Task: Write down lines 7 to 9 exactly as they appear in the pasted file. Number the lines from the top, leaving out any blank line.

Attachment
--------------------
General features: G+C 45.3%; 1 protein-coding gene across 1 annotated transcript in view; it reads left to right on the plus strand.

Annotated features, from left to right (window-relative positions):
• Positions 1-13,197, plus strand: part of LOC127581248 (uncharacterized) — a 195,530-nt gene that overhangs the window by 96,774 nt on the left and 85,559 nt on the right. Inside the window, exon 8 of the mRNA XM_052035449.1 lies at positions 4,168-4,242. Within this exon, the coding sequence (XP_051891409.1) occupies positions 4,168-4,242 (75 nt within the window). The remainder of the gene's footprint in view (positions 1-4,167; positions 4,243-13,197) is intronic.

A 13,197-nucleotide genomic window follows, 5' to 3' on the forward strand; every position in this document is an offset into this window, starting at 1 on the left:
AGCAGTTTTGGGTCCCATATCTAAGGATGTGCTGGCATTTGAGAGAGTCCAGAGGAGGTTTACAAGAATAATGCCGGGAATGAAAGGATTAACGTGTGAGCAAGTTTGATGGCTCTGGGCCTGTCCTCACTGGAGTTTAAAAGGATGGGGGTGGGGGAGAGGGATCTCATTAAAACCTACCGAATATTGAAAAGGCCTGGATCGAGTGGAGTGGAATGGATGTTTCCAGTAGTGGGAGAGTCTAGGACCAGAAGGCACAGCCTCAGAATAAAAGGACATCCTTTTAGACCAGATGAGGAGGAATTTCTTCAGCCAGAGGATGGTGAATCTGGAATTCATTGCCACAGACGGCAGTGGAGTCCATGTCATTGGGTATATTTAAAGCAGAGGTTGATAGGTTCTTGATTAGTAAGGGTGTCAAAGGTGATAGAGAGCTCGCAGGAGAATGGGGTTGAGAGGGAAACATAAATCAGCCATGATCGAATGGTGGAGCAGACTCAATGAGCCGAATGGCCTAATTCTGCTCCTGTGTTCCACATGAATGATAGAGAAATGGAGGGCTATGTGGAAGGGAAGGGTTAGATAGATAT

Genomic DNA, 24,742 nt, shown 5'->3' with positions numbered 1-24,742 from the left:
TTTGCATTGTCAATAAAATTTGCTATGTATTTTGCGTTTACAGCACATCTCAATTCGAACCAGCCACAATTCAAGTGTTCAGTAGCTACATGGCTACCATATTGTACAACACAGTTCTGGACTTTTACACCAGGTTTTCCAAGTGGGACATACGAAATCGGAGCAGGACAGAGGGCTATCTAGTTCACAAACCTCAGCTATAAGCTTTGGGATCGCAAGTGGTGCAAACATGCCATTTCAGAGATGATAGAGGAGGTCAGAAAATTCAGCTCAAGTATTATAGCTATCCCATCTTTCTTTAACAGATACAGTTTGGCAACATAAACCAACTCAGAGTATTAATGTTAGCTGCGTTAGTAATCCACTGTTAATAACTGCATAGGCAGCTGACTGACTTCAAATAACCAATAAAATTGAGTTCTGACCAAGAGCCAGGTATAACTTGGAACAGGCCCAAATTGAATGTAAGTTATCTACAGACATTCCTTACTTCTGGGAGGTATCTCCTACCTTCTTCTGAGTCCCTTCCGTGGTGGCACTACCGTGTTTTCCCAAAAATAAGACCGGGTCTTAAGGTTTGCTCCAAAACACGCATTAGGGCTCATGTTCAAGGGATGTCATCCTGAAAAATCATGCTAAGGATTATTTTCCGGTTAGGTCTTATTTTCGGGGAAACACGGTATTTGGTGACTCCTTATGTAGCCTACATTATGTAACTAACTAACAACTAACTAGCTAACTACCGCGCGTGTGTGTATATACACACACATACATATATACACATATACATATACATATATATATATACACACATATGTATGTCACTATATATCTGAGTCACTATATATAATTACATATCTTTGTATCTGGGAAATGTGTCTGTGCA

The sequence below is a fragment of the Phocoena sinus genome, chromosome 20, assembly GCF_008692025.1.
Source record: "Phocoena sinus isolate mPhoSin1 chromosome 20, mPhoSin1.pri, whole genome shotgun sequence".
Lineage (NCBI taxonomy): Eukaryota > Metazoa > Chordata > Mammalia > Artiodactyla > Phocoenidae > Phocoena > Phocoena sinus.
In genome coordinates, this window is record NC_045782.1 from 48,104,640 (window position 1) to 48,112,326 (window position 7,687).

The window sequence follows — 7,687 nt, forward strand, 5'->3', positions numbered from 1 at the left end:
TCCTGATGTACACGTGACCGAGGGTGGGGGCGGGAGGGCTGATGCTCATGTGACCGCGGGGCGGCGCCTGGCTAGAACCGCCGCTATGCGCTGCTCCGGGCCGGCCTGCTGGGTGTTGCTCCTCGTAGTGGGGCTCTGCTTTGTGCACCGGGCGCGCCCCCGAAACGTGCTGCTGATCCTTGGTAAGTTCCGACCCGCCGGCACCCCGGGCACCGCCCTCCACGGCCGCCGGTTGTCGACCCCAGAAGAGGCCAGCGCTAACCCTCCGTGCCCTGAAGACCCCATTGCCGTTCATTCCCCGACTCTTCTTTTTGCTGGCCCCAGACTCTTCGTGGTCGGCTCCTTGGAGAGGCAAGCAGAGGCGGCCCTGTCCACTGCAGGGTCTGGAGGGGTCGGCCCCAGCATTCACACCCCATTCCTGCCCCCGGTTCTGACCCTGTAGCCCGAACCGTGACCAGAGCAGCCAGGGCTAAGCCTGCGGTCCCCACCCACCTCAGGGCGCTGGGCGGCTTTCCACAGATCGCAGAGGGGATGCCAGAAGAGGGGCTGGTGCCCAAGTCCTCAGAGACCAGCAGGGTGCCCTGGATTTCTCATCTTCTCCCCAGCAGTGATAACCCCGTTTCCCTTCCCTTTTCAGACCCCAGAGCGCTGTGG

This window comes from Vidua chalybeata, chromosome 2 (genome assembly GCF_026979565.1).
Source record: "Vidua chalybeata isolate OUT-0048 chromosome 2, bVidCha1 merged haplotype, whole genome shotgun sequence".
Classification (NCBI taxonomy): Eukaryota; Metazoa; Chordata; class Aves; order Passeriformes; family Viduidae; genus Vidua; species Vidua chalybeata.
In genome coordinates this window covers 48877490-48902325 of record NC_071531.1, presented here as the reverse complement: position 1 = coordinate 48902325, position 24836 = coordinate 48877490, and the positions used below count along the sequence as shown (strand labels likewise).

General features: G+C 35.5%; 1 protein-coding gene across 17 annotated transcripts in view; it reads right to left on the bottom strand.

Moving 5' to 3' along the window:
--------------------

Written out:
TTTGCATTGTCAATAAAATTTGCTATGTATTTTGCGTTTACAGCACATCTCAATTCGAACCAGCCACAATTCAAGTGTTCAGTAGCTACATGGCTACCATATTGTACAACACAGTTCTGGACTTTTACACCAGGTTTTCCAAGTGGGACATACGAAATCGGAGCAGGACAGAGGGCTATCTAGTTCACAAACCTCAGCTATAAGCTTTGGGATCGCAAGTGGTGCAAACATGCCATTTCAGAGATGATAGAGGAGGTCAGAAAATTCAGCTCAAGTATTATAGCTATCCCATCTTTCTTTAACAGATACAGTTTGGCAACATAAACCAACTCAGAGTATTAATGTTAGCTGCGTTAGTAATCCACTGTTAATAACTGCATAGGCAGCTGACTGACTTCAAATAACCAATAAAATTGAGTTCTGACCAAGAGCCAGGTATAACTTGGAACAGGCCCAAATTGAATGTAAGTTATCTACAGACATTCCTTACTTCTGGGAGGTATCTCCTACCTTCTTCTGAGTCCCTTCCGTGGTGGCACTACCGTGTTTTCCCAAAAATAAGACCGGGTCTTAAGGTTTGCTCCAAAACACGCATTAGGGCTCATGTTCAAGGGATGTCATCCTGAAAAATCATGCTAAGGATTATTTTCCGGTTAGGTCTTATTTTCGGGGAAACACGGTATTTGGTGACTCCTTATGTAGCCTACATTATGTAACTAACTAACAACTAACTAGCTAACTACCGCGCGTGTGTGTATATACACACACATACATATATACACATATACATATACATATATATATATACACACATATGTATGTCACTATATATCTGAGTCACTATATATAATTACATATCTTTGTATCTGGGAAATGTGTCTGTGCA

The sequence below is a fragment of the Phocoena sinus genome, chromosome 20, assembly GCF_008692025.1.
Source record: "Phocoena sinus isolate mPhoSin1 chromosome 20, mPhoSin1.pri, whole genome shotgun sequence".